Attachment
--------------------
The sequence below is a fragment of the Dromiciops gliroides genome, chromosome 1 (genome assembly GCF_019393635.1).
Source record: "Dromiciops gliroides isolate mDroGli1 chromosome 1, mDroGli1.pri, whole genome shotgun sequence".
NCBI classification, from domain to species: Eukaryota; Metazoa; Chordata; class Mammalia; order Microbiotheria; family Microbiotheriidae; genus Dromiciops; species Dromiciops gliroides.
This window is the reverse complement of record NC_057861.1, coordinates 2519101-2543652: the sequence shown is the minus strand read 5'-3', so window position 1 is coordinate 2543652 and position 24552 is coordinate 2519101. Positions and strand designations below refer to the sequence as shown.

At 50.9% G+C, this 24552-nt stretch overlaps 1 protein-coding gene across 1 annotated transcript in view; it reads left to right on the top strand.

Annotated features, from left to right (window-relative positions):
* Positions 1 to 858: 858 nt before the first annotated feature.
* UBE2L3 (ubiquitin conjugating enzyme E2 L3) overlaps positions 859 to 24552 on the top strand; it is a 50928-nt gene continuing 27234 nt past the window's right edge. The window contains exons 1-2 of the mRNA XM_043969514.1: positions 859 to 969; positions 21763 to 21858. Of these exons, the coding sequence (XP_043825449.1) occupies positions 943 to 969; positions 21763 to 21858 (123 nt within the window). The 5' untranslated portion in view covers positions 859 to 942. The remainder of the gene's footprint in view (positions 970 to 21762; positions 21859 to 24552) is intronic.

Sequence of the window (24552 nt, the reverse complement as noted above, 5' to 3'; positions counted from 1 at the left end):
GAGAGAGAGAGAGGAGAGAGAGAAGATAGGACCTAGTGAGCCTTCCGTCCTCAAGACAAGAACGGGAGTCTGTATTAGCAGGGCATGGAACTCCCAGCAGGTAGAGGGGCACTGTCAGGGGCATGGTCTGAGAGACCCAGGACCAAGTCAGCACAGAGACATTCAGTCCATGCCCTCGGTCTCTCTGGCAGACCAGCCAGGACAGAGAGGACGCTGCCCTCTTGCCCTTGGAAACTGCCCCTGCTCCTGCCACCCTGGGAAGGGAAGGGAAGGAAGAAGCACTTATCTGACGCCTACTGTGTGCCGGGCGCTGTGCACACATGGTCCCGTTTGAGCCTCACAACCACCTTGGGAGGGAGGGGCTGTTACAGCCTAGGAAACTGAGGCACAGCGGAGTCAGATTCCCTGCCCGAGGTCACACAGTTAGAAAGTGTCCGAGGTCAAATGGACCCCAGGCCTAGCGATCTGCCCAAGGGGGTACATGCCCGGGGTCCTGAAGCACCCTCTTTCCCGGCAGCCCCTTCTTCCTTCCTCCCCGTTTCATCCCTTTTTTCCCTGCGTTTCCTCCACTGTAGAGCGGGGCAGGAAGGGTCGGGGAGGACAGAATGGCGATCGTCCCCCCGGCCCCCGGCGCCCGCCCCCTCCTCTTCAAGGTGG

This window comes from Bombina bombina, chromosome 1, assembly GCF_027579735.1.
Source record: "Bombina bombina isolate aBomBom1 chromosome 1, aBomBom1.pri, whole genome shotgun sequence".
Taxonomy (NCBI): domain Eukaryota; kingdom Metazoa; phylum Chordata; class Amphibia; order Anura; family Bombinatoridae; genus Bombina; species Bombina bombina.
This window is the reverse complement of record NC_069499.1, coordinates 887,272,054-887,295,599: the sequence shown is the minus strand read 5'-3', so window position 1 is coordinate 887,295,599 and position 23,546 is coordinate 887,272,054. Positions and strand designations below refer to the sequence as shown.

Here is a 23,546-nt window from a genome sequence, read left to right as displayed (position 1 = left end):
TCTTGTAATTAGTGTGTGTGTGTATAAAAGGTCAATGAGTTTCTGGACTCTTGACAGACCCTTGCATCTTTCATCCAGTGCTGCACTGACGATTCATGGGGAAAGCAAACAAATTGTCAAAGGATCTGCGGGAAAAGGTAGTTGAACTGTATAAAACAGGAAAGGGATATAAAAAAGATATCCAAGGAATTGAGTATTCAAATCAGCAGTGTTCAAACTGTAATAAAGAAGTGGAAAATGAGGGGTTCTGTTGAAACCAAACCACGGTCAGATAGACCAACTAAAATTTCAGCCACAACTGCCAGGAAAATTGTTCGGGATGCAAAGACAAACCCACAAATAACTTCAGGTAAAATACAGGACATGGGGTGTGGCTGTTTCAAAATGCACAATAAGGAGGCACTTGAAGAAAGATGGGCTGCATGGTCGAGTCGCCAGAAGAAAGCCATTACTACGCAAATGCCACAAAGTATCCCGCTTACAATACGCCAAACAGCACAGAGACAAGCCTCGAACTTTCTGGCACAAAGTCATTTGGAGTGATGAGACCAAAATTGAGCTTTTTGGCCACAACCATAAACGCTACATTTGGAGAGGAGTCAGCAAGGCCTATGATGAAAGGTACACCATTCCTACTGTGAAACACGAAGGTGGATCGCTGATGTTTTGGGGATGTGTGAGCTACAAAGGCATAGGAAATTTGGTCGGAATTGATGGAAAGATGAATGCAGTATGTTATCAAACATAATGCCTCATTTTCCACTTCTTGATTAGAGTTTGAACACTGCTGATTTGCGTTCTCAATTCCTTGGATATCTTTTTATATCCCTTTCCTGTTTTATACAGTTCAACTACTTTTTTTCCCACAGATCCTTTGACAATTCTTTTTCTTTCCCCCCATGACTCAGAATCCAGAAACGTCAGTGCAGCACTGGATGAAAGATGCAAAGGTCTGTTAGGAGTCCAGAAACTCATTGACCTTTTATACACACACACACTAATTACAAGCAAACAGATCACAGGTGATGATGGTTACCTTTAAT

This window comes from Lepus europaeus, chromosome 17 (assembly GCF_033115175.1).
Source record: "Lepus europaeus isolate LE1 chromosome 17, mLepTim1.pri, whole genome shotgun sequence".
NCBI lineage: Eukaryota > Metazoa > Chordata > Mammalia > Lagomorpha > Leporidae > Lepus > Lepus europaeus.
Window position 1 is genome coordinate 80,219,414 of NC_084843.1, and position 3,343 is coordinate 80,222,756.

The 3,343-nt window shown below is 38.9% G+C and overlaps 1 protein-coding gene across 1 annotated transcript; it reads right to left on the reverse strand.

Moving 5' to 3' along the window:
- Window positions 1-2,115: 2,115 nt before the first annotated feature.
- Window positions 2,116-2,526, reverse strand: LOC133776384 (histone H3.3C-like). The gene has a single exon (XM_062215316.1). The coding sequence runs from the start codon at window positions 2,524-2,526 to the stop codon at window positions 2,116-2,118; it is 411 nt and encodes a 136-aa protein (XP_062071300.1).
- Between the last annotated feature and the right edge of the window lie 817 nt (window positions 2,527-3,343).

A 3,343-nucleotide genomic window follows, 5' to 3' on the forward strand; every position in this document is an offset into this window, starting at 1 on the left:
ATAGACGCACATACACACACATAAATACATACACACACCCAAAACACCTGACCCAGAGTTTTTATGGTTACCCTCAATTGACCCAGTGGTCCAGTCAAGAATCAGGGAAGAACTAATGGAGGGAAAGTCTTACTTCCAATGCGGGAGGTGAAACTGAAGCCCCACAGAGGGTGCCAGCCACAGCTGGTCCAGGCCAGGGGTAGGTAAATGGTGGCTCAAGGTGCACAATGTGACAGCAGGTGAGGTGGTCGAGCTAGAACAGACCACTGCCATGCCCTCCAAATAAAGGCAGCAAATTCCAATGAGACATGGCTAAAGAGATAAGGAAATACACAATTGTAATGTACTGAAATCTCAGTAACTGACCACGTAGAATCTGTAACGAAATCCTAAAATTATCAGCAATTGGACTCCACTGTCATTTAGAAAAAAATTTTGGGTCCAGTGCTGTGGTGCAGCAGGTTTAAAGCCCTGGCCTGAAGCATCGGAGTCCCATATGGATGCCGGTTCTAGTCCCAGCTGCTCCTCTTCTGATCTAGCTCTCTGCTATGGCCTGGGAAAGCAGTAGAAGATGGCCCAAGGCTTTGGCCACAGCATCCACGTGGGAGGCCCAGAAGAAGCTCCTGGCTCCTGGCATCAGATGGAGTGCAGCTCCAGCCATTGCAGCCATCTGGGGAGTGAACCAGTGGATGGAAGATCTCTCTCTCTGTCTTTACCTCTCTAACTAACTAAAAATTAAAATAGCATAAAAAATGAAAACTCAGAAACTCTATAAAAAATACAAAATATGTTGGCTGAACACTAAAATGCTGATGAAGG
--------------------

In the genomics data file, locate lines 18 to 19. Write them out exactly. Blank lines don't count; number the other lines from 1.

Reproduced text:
Source record: "Lepus europaeus isolate LE1 chromosome 17, mLepTim1.pri, whole genome shotgun sequence".
NCBI lineage: Eukaryota > Metazoa > Chordata > Mammalia > Lagomorpha > Leporidae > Lepus > Lepus europaeus.